I suspect the same thing is true with the US and UK branches of Simon and Schuster, and HarperCollins and so on and so on.

At this point, if you sell your books to a major New York publisher, one that has foreign arms, they are probably bound to respect some foreign publisher’s territory by contract. And so even if you sell your publisher the right to release your book everywhere, simultaneously–they won’t exercise that right, and they probably cannot do so without breaking contracts already in place.

Like I said, this is interpolation: I have not, in fact, ever seen a contract between Mills and Boon and Harlequin Limited or HarperCollins Australia and HarperCollins US, but I can infer their existence on the basis of behavior.

In other words: Even if I wanted to sell something other than cowry shells, my publisher has probably entered into contracts that bind them to sell in units of cowry shells.

This is lock-in: a situation that may not be best for anyone today, but because of the way things arose historically, we’re stuck. At least for now. At some point in the future, when global e-books take off more than they have done now, the contracts between sister arms of publishers are going to start to disintegrate.

None of this problem is caused by readers, and they’re the ones who get stuck in the middle and slapped around and told they can’t buy books they want to buy.

This is definitely a failure. It encourages piracy. It leads to lost sales. It means that people who want to read books can’t. All of those things make me sad.

But I can’t fix this by making demands in my contract. My agent can’t fix this by making demands in my next contract.

I could fix this if I published with an epublisher that releases worldwide. I haven’t done that because I know that I will reach more readers if my books are in print.

And that is my decision–and I do take the responsibility and the blame for it, because it does leave some people out–but I know that I would get as much frustrated e-mail from readers who couldn’t find my book in Barnes and Noble and the grocery store as I would from readers in Thailand.

Courtney Milan writes historical romances, which might lead people to think that she could be cool. In reality, she's about four different kinds of geeky. At present, this blog is where Courtney applies semi-dormant geek skills to publishing.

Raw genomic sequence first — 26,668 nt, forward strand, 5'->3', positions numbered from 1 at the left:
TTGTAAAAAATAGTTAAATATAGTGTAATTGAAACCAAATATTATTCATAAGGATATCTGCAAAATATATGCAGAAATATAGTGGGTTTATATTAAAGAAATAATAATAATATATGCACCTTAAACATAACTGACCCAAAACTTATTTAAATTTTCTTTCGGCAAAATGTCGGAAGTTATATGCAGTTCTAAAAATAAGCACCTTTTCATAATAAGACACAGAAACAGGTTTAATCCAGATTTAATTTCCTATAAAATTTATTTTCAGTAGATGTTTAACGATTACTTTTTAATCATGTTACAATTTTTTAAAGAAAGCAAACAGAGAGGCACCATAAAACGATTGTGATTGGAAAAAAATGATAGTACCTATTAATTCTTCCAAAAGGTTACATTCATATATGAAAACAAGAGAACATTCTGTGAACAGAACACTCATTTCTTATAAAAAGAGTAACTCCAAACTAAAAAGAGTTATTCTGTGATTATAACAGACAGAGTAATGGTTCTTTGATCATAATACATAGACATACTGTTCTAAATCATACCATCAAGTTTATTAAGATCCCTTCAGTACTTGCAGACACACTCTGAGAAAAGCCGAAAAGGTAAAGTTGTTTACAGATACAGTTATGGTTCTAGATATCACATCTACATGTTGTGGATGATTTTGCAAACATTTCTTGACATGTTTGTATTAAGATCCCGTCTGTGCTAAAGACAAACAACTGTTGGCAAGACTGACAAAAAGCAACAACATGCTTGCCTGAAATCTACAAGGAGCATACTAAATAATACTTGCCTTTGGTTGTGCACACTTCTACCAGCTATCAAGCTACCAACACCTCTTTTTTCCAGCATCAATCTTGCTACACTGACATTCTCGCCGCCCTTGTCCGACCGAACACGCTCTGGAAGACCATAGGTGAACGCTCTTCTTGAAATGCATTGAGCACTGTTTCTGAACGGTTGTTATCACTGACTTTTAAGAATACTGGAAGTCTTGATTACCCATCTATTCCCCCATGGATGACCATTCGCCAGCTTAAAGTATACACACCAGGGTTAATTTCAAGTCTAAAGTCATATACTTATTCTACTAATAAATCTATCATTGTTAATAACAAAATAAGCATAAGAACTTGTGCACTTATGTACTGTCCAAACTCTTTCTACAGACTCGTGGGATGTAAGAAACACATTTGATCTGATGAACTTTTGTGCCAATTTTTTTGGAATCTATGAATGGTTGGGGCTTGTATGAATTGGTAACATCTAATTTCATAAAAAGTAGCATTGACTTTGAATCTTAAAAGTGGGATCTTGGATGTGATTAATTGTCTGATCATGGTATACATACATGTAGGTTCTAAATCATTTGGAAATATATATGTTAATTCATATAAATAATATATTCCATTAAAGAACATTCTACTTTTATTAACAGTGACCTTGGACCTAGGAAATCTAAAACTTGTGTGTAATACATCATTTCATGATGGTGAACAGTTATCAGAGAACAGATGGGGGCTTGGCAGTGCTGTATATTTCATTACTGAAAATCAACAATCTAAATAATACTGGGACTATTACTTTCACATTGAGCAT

14 thoughts on “Cowry shells, goats, and geographic restrictions

  1. And that is my decision–and I do take the responsibility and the blame for it, because it does leave some people out–but I know that I would get as much frustrated e-mail from readers who couldn’t find my book in Barnes and Noble and the grocery store as I would from readers in Thailand.

    I made the opposite decision, and my books are widely available in DRM-free format world wide. I make a very nice living…

    …and oh boy, do I get annoyed e-mails from people who can’t get print copies in the size, time & place of their choosing.

    Some day, hopefully, we’re going to have a perfect solution. It’s not here yet. And as much as I love digital-focused small press publishing, it’s certainly not the way to please all of the readers, all of the time.

  2. Thanks Courtney. This clarifies things, at least on the rights front. I do have one question though… I live in Canada and we usually have the print books available at the bookstores on the scheduled release date (printed and shipped from the U.S.) from most publisheers; however, the ebooks are often delayed or not available. In these case, I would assume that territorial “rights” are not the issue. Have you heard of any explanations for this? The explanations from Kobo and Sony are that the publisher has not made these ebooks available for sale in Canada.

  3. Lynnd,

    I have no idea about Canada. I know, for instance, that electronic sales of my Christmas anthology last year were…. let’s say, sluggish in Canada. In fact, let us say it was sluggish to the tune of six slugs.

    It was available. But I’m not really sure where or how or to whom.

    One possibility that is pure speculation on my part is this: US agency pricing (something that’s only legal in the US due to the change of law on resale price maintenance by the Supreme Court a few years ago) might conflict with Canadian law.

    Resale price maintenance (of which agency pricing is a variant) isn’t illegal in Canada either (although it used to be), but it’s more heavily policed for anticompetitive effect than it would be in the US.

    So–pure speculation–I am not convinced that agency pricing is compatible with selling books in Canada, depending on whether the agency pricing agreements require across-the-board pricing.

    One way to test whether this is true would be to see if it’s the Agency 5 whose books are mainly unavailable. Can you get Harlequin and Random House ebooks in Canada? How about Penguin or Harper Collins?